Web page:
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The village recreation board finished a proposal that suggests turning a portion of the land behind the Altenheim retirement home into another dog park in Forest Park.

The 11 acres of undeveloped land at 7824 Madison St. has been relatively unused since the village purchased it in 2001. The property has been on the market since the end of last year after a deal fell through with the YMCA. Fenwick High School, in partnership with Dominican University, expressed interest last summer in purchasing the land, but talks have been slow to resume since then.

In the meantime, the rec board has wanted to utilize the open space and found that a dog park would be the most feasible option for a temporary park.

“We saw the Altenheim property as a new opportunity to expand,” said Jennifer Wolfe, chairperson of the board. “It’s really unused dead space. How great would it be to do a temporary dog park there?”

The plan calls for fencing off 1.3 acres in the southwest corner of the property for the park. This particular area is already bordered by a cemetery and the CTA parking lot, so a fence is only needed on two sides. The board said that the temporary fence would cost about $1,700 to rent for one year.


The park would also be about 250 feet away from the closest occupied building of the Altenheim and roughly 350 feet away from the residences at the Grove. There is also a line of trees in between the Grove and the proposed lot, which would add another buffer to any noise or barking from the park.

“It’s not like there’s going to be dogs barking in your ear,” Wolfe said. “There’s a lot of space.”

Other than a garbage can, a bag dispenser and maybe a sign, there won’t be too much to add to the park since the board wanted to keep it low-budget.

“Because of the uncertainly of what will happen with the property, we don’t want to go through any great expenses,” said Marty Tellalian, who, as village government’s commissioner of public property, serves as the village council’s liaison to the rec board.

They will not install a water fountain, and the park will have to close at sundown since there are no lights. No additional parking will be added, but they expect to designate an area along the gravel road.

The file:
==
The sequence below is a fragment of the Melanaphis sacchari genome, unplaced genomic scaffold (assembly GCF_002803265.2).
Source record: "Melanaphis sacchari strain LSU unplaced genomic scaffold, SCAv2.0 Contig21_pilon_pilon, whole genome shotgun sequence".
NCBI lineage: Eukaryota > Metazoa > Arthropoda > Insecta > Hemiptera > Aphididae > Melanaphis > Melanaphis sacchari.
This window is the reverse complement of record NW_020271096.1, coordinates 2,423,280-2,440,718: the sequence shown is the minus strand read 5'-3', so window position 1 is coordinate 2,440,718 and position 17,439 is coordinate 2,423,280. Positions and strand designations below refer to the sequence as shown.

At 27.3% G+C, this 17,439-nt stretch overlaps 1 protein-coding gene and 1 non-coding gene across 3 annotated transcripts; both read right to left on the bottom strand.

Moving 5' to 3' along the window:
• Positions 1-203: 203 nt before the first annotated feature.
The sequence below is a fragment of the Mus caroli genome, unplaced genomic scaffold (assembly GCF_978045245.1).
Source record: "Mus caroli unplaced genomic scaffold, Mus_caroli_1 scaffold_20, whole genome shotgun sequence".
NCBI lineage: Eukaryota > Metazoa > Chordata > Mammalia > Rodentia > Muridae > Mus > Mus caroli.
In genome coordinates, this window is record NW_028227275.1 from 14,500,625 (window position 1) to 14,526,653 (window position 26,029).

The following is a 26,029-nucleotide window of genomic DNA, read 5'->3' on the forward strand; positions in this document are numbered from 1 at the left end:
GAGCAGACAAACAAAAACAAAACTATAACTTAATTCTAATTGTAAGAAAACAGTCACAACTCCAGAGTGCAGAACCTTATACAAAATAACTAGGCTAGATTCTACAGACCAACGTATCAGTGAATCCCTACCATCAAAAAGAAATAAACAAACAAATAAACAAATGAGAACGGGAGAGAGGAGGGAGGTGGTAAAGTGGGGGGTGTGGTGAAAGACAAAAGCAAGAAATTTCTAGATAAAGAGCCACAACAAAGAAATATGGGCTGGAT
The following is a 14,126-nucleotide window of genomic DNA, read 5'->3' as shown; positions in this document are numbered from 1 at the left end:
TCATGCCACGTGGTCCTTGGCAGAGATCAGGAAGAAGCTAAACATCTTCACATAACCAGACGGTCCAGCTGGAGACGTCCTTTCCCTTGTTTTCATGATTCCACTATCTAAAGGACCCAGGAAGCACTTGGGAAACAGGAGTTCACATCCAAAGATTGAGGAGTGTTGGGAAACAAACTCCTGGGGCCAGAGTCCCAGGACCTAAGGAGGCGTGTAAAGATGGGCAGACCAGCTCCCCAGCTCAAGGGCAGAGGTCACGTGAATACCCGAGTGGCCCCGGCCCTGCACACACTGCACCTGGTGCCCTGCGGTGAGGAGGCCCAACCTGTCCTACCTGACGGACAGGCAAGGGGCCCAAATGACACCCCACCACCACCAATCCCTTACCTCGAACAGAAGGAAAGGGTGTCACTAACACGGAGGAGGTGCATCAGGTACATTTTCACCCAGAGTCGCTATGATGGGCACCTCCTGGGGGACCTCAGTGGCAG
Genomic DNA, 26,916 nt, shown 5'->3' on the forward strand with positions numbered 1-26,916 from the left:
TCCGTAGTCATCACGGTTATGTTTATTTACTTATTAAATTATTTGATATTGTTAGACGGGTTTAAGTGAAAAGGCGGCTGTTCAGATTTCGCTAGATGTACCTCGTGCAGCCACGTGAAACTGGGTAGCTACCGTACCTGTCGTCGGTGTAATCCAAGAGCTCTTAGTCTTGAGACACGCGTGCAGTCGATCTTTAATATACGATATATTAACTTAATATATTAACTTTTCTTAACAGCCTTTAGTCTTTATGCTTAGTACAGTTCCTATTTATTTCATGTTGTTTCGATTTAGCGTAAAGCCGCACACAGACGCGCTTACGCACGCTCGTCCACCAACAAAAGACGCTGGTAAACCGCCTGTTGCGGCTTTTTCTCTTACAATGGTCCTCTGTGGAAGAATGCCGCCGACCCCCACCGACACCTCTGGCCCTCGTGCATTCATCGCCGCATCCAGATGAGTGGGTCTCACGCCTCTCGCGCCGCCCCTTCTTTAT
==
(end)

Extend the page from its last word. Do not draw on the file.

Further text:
Overall, Tellalian said it’s an effort that is “worth trying.”

“It’s public property; it should be used,” he said. “If we have problems, then we can adjust.”

If all goes well, he is hoping it could eventually become a permanent fixture on the property, depending on who buys the land. (Only 7.7 of the 11 acres are allowed to be developed, which means the idea is possible.)

Forest Park is also “way below the standards” of park space, said Theresa Marousek, rec board member. The Urban Land Institute recommends 25.5 acres of park land per every 1,000 residents. The board estimated that Forest Park has about 25 percent of what it should in terms of park space, based on those figures.

The village’s current dog park, at the southeast corner of Circle and Lehmer, measures about one fourth of an acre. (The American Kennel Club recommends at least one acre of space for a dog park.) The proposed park, therefore, would offer much more room than the current spot.

“Some dogs need more space before they’ll run,” Marousek said.


Mary Wentland, a 62-year-old from Oak Park, said more space would be nice for her dog, a Catahoula leopard hound named Gracie.

“It can get crowded here, so that would be a big help,” said Wentland, who brings Gracie to the park nearly every day. “It’d be more like taking them to the woods.”

Mary Mroz, a 27-year-old Brookfield resident, said she would take her dog Rocko, a boarder collie mix, to both dog parks if Forest Park built another one.

“There isn’t any other dog park around here,” Mroz said. “It’s a good place for them to come play with other dogs and get their energy out.”


Most parks in Forest Park do not allow dogs even if the animals are on a leash, which is a common rule in most towns. A park that is designed for dogs is actually quite rare, though, in the suburbs and in the city.

“I think Forest Park is pretty progressive for having a dog park, considering not many places around here do,” said Marousek, who noted that the next closest one is in Oak Brook. “It’s very popular and gets used virtually every single day in the year. It attracts people as far was Berwyn, Brookfield and Countryside.”

Marousek, along with the rest of the rec board, hopes that the second dog park would do the same.

The board plans to soon present the proposal to village council, which has the final say on what is done with the property.